• Alcohol is a legal, depressant drug.
  • It is a liquid produced by fermentation. Further processing produces alcoholic drinks such as beer, wine, cider and spirits.
  • Pure alcohol has no colour. It has a very strong taste that feels like a burning sensation.
AKA (common names)
  • Booze
  • Grog
  • Piss
Low – moderate doses

At low doses a person may experience the following:

  • disinhibition
  • mental relaxation
  • reduced stress
  • reduced concentration
  • inhibits memory (useful for survivors of trauma)
  • relaxes the muscles
  • dulls pain
  • slower reflexes
  • social lubricant - reduced shyness or anxiety

At moderate doses a person may experience the following:

  • fewer inhibitions
  • more confidence
  • reduced coordination
  • slurred speech
  • intense mood
High doses

At high doses a person may experience the following:

  • confusion
  • blurred vision
  • poor muscle control
  • aggression and violence
  • alcohol poisoning in large doses depending on tolerance levels
  • possibly coma or death
Signs of overdose
  • disorientation
  • loss of coordination
  • vomiting
  • seizures
  • irregular or slow breathing (less than eight breaths a minute)
  • blue-tinged or pale skin
  • low body temperature (hypothermia)
  • stupor (being conscious but unresponsive)
  • unconsciousness (passing out)
Route of administration & onset


The effects of alcohol on the brain occur within 5 minutes or alcohol being consumed.



Duration of effect & 'come down' (half-life)

When someone drinks heavily, they may experience a range of symptoms the following day. These symptoms are called a hangover and may include:

  • headache
  • sensitivity to light and sound
  • diarrhoea
  • reduced appetite
  • trembling
  • nausea
  • fatigue
  • increased heart rate and blood pressure
  • dehydration (dry mouth, extreme thirst, dry eyes)
  • trouble concentrating
  • anxiety
  • difficulty sleeping.

Sobering up
Sobering up takes time. The liver gets rid of about one standard drink an hour. Cold showers, exercise, black coffee, mints, fresh air or vomiting will not speed up the process. Someone who drinks a lot at night, may still be affected by alcohol the following day.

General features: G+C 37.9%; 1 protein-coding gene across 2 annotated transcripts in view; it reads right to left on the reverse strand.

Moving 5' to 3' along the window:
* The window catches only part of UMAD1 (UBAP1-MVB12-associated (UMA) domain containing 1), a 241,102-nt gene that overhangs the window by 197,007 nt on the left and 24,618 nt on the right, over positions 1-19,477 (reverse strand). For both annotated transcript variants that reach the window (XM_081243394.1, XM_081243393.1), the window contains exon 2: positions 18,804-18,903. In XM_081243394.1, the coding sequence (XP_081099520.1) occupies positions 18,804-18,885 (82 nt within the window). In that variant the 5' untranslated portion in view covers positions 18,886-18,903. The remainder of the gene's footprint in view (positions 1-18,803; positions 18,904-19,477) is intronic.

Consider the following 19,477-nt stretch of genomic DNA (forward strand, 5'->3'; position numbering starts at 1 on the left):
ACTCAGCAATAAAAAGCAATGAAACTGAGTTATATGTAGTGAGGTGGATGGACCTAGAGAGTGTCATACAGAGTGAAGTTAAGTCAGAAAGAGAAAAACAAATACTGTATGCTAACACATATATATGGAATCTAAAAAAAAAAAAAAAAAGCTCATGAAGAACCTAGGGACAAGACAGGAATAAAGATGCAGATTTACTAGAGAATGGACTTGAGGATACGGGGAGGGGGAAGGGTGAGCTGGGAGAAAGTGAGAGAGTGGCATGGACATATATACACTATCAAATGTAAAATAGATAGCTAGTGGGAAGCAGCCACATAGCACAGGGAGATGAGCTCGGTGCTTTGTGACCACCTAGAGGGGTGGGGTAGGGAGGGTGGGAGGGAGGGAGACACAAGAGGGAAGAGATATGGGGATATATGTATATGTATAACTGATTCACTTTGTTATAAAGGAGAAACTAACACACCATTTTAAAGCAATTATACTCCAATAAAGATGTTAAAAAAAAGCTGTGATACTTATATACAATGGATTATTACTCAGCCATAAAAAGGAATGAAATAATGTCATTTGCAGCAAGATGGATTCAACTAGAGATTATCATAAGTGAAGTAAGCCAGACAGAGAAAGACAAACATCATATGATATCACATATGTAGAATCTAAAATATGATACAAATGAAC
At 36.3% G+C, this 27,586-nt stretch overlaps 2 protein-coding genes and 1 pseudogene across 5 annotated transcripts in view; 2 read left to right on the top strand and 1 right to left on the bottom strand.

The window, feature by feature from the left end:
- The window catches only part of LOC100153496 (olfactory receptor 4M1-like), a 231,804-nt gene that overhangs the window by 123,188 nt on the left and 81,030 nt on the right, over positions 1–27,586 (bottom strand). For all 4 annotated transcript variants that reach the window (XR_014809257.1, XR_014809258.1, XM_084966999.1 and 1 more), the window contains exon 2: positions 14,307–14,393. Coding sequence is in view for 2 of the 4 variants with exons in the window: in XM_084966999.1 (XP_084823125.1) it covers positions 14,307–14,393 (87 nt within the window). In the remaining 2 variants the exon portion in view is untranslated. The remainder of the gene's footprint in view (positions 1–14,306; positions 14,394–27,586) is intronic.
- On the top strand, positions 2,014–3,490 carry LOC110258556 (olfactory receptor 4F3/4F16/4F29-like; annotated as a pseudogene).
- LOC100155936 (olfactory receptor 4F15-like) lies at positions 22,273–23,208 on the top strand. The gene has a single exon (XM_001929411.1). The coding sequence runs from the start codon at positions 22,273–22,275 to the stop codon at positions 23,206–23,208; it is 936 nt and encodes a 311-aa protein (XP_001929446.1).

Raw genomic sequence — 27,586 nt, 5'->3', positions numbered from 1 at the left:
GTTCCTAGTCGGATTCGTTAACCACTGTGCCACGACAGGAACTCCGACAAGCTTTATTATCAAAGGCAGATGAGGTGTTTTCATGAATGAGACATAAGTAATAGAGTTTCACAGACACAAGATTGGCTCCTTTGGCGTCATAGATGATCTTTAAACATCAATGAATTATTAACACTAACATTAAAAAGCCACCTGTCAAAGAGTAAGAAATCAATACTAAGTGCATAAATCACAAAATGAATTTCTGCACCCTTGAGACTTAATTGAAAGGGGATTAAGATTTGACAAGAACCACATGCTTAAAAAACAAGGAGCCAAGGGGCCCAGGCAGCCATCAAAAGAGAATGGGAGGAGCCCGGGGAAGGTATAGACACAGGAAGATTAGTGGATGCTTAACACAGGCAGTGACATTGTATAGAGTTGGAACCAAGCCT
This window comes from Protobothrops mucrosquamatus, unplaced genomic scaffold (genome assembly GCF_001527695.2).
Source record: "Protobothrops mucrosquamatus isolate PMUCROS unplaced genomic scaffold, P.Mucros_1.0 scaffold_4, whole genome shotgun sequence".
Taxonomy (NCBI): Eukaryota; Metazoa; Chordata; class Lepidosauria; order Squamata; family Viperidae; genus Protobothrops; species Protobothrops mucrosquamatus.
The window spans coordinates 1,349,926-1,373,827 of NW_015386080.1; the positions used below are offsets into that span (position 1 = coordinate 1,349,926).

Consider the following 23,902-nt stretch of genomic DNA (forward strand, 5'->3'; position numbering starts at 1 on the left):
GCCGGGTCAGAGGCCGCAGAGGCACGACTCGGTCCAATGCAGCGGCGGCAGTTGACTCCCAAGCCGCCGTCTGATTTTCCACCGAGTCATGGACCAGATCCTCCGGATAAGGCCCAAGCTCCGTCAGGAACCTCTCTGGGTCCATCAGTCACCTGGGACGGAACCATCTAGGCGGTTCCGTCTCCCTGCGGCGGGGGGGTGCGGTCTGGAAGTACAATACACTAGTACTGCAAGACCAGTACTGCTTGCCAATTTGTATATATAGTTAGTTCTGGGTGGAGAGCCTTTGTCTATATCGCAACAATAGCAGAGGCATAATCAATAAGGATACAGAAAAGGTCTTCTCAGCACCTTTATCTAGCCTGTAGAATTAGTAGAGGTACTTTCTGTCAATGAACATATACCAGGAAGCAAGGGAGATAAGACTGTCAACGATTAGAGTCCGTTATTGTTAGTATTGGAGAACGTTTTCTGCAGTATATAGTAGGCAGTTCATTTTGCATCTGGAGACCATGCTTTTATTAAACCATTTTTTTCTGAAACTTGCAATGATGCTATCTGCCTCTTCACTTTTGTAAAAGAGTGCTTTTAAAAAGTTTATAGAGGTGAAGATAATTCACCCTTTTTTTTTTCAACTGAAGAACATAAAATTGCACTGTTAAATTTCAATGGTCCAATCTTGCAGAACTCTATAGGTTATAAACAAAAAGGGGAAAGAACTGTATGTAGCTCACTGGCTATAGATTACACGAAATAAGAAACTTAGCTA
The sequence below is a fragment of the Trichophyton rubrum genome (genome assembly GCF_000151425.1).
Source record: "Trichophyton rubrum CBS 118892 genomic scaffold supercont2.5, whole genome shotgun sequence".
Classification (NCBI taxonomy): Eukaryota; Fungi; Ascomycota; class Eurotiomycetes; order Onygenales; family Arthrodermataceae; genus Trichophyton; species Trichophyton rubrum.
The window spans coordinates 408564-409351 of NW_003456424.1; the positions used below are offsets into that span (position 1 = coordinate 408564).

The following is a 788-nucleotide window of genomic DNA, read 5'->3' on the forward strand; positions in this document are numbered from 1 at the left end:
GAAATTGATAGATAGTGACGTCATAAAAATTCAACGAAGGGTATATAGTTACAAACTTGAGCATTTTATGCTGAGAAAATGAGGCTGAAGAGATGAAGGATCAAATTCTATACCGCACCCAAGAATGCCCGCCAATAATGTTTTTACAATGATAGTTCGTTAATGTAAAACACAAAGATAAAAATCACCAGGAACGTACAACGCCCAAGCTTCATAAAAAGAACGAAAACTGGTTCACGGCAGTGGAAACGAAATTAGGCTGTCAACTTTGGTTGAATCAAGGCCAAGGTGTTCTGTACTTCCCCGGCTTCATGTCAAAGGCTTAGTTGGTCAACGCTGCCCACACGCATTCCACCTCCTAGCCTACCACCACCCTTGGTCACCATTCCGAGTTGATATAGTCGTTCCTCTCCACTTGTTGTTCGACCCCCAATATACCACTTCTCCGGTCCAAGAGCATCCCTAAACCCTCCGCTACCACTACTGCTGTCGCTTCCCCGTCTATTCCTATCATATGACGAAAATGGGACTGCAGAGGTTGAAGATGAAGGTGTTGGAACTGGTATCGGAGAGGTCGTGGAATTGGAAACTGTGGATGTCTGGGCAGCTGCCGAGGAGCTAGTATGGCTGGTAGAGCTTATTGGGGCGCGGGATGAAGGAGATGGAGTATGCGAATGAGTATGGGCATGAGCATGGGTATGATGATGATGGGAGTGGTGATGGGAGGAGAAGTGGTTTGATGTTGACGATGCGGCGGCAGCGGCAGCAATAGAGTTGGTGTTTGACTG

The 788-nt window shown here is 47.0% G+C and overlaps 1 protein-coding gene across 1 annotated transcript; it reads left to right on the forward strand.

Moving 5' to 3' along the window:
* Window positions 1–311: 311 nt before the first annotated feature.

Alcohol is rapidly absorbed from the small bowel via portal circulation (around 80%), and stomach (around 20%). Alcohol is water soluble, and little or no alcohol enters fatty tissue. It reaches the brain within five minutes of ingestion, with blood concentrations peaking between 30 to 90 (typically 45) minutes.$File/part2-1.pdf

Mechanism of action (on the brain)
  • Increases the inhibitory effects of GABA and decreases the excitatory effects of glutamate. 
  • Reinforcing effects probably related to increased activity in mesolimbic dopamine pathway.
Tolerance (dependence) & withdrawal

Tolerance (dependence)

People who drink heavily on a regular basis may become dependent on alcohol. They may also develop a tolerance to it, which means that they will need to drink larger amounts of alcohol to get the same effect. Tolerance develops due to increased metabolism in the liver, and changes to receptors in the brain. 

  • People who are psychologically dependent on alcohol may feel an urge to use it when they are in specific situations.
  • Physical dependence occurs when a person's body adapts to alcohol and gets used to functioning with it present.


If a dependent person stops drinking alcohol, they may experience withdrawal symptoms because their body has to get used to functioning without the drug.

  • Withdrawal symptoms usually start about 4-12 hours after the last drink and can last 4-5 days. These symptoms include:
    • Shaking
    • Sweating
    • Tremors
    • Weakness
    • Anxiety
    • Headache
    • Nausea
    • Vomiting
  • Withdrawal from alcohol carries the risk of seizures or fits. Medical assistance may be required to help the person get through withdrawal safely.
Short-term harms & risks

Short-term risks include:

  • accidents
  • driving while intoxicated
  • unwanted or unsafe sex
  • injury
  • interpersonal conflict
  • aggression and violence
Long-term harms & risks

Long-term, heavy use of alcohol can lead to a range of neurobiological adaptations including decreased levels of gamma-aminobutyric acid (GABA), a neurotransmitter that inhibits electrical activity in the brain, and to reduced sensitivity of GABA receptors. These effects, coupled with over stimulation of glutamate (an excitatory neurotransmitter) and an increase in glutamate receptors are thought to contribute to the Central Nervous System hyperactivity which characterises many of the symptoms of alcohol withdrawal following reduction or cessation of use.

  • Altered brain function and structure, particularly in prefrontal cortex including cognitive impairment and decreased brain volume
  • Cardiovascular disease:
    • hypertension
    • arrhythmias
    • haemorrhagic stroke
    • raise high-density lipoprotein cholesterol
  • Mental health problems:
    • depression
    • self-harm
    • anxiety disorders
  • Cancers
    • oral cavity
    • pharynx
    • larynx
    • oesophagus
    • liver
    • colorectum
    • female breast
  • Nutrition related conditions:
    • malnutrition
    • Wernicke-Korsakoff syndrome
    • folate deficiency
    • Vitamin A and B3 depletion
  • Liver disease
    • fatty liver
    • cirrhosis
    • cancer
  • Tolerance and dependence
  • Foetal alcohol syndrome – characterised by:
    • low birthweight
    • smaller than normal head circumference
    • small eyes
    • flattened face and heart defects.
    • Later in life, affected children might experience low IQ, developmental delays, behavioural problems, learning difficulties and memory problems.